Will there be an increase in minimum payments to cope with the increased amount in their loans?

What’s the duration for a working class borrower to start earning a RM4,000? I ask because that is how long we will be exempting more Malaysians from paying a single sen and reducing funds for students.

So a Pakatan Harapan government will delay PTPTN repayments and regularly inject funds into it to allow future batches of students to gain access to the loans.

If it is yet another government backed loan, injecting more funds will increase national debt, and while the compounded interest on the loans to students working to earn RM4,000 will also increase individual or household debt.

The manifesto will also allow Malaysians to buy a car without getting flagged by bad credit scores, get assistance from the government to buy a house, and fly overseas without being blacklisted.

Consider a few things that come to mind.

First, how do we view debt? Do we see it as something serious to the point that we consider it something that must be paid as a monthly cost, or do we see it as an elastic cost that should only be paid when you have disposable income?

Should debt be elastic without a time period, without penalties? After all, you can’t take back a graduate’s degree or diploma to make them repay their loans, can you?

What’s your stance on debt?

Now, if you have answered that question, I will put forward another?

Do we believe PTPTN should assist students who don’t have parents with high incomes – the middle and lower-income groups, at no added costs to manage the debts, payouts and paybacks, or even interest rates which will eventually allow the funding of future students?

Or, do we believe in the government pumping in more money to fund future students while allowing debtors to not have to pay their dues for three or four years?

Or, do we believe in writing off billions and let the government foot the bill and making tertiary education free?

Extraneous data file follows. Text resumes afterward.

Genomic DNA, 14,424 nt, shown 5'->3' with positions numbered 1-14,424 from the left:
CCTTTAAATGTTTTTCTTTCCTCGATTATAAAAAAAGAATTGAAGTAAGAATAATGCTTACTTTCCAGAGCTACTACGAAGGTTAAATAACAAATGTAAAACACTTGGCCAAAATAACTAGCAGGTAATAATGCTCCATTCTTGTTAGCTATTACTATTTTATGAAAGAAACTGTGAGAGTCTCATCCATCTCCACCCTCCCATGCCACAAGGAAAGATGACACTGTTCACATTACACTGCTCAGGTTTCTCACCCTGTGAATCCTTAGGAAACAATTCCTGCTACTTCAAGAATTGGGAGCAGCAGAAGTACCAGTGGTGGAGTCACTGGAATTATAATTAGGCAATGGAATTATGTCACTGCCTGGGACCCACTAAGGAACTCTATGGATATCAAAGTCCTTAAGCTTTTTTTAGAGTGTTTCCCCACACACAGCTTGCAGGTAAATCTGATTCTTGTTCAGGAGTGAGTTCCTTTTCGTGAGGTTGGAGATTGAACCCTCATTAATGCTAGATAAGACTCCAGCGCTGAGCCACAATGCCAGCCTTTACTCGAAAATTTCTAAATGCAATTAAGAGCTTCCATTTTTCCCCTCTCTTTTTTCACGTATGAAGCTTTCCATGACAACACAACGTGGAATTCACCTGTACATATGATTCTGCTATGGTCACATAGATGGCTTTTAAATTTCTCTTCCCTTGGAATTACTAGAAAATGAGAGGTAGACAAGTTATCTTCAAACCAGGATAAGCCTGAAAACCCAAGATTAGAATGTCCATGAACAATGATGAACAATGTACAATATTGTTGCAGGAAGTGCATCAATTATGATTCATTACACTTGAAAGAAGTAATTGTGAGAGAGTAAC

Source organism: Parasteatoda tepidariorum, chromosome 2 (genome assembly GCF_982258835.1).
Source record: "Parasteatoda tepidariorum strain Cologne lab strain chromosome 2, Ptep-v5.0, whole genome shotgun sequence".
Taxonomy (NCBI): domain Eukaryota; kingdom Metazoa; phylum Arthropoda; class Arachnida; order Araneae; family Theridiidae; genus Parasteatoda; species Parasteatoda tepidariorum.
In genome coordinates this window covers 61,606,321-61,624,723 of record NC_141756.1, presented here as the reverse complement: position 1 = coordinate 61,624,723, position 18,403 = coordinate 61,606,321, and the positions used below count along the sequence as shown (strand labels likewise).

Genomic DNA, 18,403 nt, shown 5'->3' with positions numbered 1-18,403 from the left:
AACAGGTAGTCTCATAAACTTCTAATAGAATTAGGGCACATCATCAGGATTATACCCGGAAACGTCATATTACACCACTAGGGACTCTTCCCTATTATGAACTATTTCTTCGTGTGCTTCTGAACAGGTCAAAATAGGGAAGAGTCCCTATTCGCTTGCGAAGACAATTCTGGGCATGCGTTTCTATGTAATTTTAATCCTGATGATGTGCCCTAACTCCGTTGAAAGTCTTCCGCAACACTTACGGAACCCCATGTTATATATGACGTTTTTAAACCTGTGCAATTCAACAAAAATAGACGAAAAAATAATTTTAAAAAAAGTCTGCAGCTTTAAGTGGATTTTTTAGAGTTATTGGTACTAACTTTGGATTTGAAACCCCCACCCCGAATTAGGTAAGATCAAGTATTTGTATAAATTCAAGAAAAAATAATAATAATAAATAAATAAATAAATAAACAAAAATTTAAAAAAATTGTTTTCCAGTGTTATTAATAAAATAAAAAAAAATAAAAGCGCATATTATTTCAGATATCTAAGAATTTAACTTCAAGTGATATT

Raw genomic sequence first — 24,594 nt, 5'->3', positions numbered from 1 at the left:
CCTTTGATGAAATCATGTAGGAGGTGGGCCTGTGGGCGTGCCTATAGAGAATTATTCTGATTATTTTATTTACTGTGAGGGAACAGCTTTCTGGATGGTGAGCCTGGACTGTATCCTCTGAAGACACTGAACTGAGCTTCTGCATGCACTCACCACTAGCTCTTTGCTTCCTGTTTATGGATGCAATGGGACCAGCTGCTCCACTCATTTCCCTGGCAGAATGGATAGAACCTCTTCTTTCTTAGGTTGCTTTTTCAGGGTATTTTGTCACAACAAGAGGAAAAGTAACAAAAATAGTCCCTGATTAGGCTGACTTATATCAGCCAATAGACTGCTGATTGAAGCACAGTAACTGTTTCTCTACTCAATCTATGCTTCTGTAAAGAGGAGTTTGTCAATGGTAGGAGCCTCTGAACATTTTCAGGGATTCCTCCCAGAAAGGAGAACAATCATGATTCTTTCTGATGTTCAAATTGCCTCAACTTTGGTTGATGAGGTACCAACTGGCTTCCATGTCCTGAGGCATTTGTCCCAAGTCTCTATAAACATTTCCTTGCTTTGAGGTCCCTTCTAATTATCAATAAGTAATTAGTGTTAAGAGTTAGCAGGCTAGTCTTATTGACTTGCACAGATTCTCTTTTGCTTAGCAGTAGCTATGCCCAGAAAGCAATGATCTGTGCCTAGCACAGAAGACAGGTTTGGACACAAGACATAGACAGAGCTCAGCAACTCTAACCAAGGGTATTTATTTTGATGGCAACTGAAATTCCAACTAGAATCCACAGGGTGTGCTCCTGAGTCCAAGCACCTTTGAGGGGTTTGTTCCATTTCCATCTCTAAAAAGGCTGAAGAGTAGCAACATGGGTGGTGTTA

Have a hard think.

Hafidz Baharom is a public relations practitioner. Comments:

Public transport ideas must make sense

WITH the launch of Pakatan Harapan’s manifesto, there seems to be a disconnect between what the coalition wants in terms of public transport.

On one hand, they are suggesting some interesting developments such as increasing accessibility and connectivity to rail lines, increasing cooperation with small bus companies and school bus companies, even promising to provide an additional 10,000 buses.

This is on top of the suggestion to introduce an RM100 monthly unlimited pass for rail links – which I’m hoping excludes the ETS trains.

However, on the other hand, they are promising some really bad ideas to help the automotive sector. One is an exemption from excise duties for the first family car for households earning below RM8,000.

For another, there is this promise of petrol subsidies for cars under 1300cc. And on top of all this, the end of toll payments for all highways in phases.

Permit me to say this – these policies in the manifesto go against any move to encourage public transport. The way to make public transport more viable is to increase the cost of driving, which means introducing a congestion charge for city centres.

On top of that, you are supposed to stop making petrol cheaper, especially in the Greater Klang Valley. This was even argued by Prof Jomo Kwame Sundaram when Pakatan launched their shadow budget last year.